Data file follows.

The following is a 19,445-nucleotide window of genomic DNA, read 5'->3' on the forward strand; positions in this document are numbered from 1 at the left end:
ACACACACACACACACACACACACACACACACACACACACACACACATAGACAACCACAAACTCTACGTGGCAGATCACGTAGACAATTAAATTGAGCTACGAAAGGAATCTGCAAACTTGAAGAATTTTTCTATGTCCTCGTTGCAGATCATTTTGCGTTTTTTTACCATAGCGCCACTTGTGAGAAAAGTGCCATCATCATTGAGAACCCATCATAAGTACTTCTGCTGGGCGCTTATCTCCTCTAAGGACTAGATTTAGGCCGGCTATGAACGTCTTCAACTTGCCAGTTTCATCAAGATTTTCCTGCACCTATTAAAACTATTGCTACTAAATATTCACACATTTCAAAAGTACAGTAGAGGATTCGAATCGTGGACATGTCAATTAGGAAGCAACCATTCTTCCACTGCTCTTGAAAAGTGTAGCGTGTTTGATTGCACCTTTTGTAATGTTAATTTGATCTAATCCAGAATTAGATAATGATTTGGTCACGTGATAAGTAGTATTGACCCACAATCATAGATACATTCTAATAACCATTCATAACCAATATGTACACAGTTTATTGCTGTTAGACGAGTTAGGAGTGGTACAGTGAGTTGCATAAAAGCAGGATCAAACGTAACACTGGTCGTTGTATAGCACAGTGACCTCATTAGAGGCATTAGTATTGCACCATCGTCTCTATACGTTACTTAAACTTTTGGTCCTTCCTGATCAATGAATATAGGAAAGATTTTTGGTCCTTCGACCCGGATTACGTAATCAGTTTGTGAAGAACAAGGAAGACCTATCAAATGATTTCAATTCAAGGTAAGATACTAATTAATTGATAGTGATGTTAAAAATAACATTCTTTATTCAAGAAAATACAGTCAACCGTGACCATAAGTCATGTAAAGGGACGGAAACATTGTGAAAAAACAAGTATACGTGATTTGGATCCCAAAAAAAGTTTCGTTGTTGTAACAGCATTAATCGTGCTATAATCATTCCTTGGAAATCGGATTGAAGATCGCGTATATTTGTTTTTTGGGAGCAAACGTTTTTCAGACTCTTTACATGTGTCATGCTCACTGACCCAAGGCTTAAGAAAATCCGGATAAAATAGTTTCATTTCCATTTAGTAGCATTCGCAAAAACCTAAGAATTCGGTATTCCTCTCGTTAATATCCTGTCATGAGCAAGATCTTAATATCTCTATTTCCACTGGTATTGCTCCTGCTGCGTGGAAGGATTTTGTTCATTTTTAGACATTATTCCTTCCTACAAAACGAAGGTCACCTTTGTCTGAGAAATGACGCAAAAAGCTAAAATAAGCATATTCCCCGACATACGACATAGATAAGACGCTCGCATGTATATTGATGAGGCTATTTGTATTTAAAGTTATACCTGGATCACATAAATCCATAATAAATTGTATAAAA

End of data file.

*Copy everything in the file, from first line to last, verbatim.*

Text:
The following is a 19,445-nucleotide window of genomic DNA, read 5'->3' on the forward strand; positions in this document are numbered from 1 at the left end:
ACACACACACACACACACACACACACACACACACACACACACACACATAGACAACCACAAACTCTACGTGGCAGATCACGTAGACAATTAAATTGAGCTACGAAAGGAATCTGCAAACTTGAAGAATTTTTCTATGTCCTCGTTGCAGATCATTTTGCGTTTTTTTACCATAGCGCCACTTGTGAGAAAAGTGCCATCATCATTGAGAACCCATCATAAGTACTTCTGCTGGGCGCTTATCTCCTCTAAGGACTAGATTTAGGCCGGCTATGAACGTCTTCAACTTGCCAGTTTCATCAAGATTTTCCTGCACCTATTAAAACTATTGCTACTAAATATTCACACATTTCAAAAGTACAGTAGAGGATTCGAATCGTGGACATGTCAATTAGGAAGCAACCATTCTTCCACTGCTCTTGAAAAGTGTAGCGTGTTTGATTGCACCTTTTGTAATGTTAATTTGATCTAATCCAGAATTAGATAATGATTTGGTCACGTGATAAGTAGTATTGACCCACAATCATAGATACATTCTAATAACCATTCATAACCAATATGTACACAGTTTATTGCTGTTAGACGAGTTAGGAGTGGTACAGTGAGTTGCATAAAAGCAGGATCAAACGTAACACTGGTCGTTGTATAGCACAGTGACCTCATTAGAGGCATTAGTATTGCACCATCGTCTCTATACGTTACTTAAACTTTTGGTCCTTCCTGATCAATGAATATAGGAAAGATTTTTGGTCCTTCGACCCGGATTACGTAATCAGTTTGTGAAGAACAAGGAAGACCTATCAAATGATTTCAATTCAAGGTAAGATACTAATTAATTGATAGTGATGTTAAAAATAACATTCTTTATTCAAGAAAATACAGTCAACCGTGACCATAAGTCATGTAAAGGGACGGAAACATTGTGAAAAAACAAGTATACGTGATTTGGATCCCAAAAAAAGTTTCGTTGTTGTAACAGCATTAATCGTGCTATAATCATTCCTTGGAAATCGGATTGAAGATCGCGTATATTTGTTTTTTGGGAGCAAACGTTTTTCAGACTCTTTACATGTGTCATGCTCACTGACCCAAGGCTTAAGAAAATCCGGATAAAATAGTTTCATTTCCATTTAGTAGCATTCGCAAAAACCTAAGAATTCGGTATTCCTCTCGTTAATATCCTGTCATGAGCAAGATCTTAATATCTCTATTTCCACTGGTATTGCTCCTGCTGCGTGGAAGGATTTTGTTCATTTTTAGACATTATTCCTTCCTACAAAACGAAGGTCACCTTTGTCTGAGAAATGACGCAAAAAGCTAAAATAAGCATATTCCCCGACATACGACATAGATAAGACGCTCGCATGTATATTGATGAGGCTATTTGTATTTAAAGTTATACCTGGATCACATAAATCCATAATAAATTGTATAAAA